Saturday, February 20, 2010

Job Hunting For Old Farts - Keep Your Edge

Us old farts, myself included, have a harder time competing for jobs younger people can do. The older you are, the more your health insurance will cost the employer, you'll probably be more expensive, and you'll be less likely you will be to put up with a younger manager's bullshit.

Every year in recruiting there are more and more ways to measure productivity. How long does it take to hire people? What is the average cost per hire? What source provides us with the most candidates? Anyone with a decent software package that tracks hiring metrics can run these numbers and see how I stack up against the competition. If I cost more money than a company feels like it wants to spend, I need to have a damn good way to explain why I'm worth what they pay me. I need to have an edge to be successful and stand apart.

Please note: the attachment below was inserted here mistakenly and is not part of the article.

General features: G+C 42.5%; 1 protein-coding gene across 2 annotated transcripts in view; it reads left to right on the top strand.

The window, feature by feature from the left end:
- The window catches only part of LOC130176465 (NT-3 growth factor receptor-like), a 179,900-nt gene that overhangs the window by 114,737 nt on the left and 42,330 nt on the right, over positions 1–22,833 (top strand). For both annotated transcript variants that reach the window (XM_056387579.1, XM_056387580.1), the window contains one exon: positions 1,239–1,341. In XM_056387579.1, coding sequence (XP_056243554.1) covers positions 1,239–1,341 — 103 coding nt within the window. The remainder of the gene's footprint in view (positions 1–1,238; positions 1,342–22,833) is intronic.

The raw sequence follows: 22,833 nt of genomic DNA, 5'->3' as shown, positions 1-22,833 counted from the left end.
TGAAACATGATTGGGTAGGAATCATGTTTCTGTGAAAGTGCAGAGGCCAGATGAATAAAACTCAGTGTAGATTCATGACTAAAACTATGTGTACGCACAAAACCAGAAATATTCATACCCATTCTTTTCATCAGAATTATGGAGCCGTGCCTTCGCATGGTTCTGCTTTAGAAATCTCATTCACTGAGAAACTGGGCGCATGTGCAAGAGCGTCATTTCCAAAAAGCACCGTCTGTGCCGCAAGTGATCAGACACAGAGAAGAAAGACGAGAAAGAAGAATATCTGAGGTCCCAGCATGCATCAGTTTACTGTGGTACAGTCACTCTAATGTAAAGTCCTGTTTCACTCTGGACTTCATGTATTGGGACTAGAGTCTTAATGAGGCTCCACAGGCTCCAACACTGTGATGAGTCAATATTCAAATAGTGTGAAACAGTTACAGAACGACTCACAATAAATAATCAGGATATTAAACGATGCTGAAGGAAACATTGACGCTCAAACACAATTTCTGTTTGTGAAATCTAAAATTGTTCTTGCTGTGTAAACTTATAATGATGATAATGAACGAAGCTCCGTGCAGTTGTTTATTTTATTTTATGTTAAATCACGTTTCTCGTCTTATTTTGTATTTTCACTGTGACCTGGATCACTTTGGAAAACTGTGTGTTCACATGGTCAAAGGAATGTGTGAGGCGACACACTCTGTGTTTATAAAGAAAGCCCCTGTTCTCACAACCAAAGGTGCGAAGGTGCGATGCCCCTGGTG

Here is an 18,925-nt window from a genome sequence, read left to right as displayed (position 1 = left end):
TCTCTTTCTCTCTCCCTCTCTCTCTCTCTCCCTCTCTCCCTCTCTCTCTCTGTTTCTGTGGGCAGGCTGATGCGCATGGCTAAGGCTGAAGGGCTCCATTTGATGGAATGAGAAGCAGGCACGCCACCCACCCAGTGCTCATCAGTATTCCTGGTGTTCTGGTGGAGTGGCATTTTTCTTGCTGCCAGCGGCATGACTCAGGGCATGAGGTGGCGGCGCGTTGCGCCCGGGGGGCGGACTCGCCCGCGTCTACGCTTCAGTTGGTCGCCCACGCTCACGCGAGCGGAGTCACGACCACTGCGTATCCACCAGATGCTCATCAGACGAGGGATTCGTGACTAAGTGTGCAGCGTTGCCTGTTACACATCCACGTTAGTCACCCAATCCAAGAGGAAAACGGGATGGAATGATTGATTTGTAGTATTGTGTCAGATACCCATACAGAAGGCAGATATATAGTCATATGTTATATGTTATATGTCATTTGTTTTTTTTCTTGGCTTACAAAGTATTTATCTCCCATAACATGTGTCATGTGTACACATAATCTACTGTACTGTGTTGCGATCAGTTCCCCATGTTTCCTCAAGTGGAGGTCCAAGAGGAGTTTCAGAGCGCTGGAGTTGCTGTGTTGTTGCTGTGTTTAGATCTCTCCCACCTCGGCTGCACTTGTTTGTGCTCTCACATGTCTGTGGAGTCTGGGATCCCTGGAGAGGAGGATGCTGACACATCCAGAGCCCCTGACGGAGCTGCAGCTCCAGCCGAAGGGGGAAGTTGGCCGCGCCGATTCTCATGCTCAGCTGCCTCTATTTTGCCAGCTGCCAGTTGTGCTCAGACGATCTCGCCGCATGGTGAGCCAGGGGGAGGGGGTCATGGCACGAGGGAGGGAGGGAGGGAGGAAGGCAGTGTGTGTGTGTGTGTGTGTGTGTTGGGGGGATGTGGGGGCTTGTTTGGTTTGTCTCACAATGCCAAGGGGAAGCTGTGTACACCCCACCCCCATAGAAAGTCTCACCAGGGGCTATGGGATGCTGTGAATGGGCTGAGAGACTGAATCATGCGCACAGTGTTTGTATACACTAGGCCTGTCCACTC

I think I have an edge, but it'd be easy to lose. To get my edge I had to experiment and see what worked and what didn't. I had to make a lot of mistakes and not let success go to my head. Overcoming my fears about writing blog posts was a big one; at first it wasn't easy to put myself out there. I try to learn something new with every client I help and every position I fill. Everyday day I read a ton and keep up on research. In short, I tinker with things relevant to my profession and try to improve.

I think the biggest way to lose your edge is to go into management. There are a TON of managers out there who used to work hard, get promoted to a supervisory role, and then let their skills fade. This happens to computer programmers all the time. They spend years going perfecting a skill, get promoted and stop programming, and then lose part of what made them really special as individual contributors. I suspect the managers got tired of learning all the time, or just never really liked programming to begin with. Whatever the reason, if you have taken the time and energy to build of a skill that's hard to learn, that makes you special. If you walk away from whatever it is that makes you special, you better be a damn bad ass at whatever it is you go into. Hands off software managers are a dime a dozen, but hands on managers that program BETTER than the people they lead are truly rare (and also frikkin' desirable).

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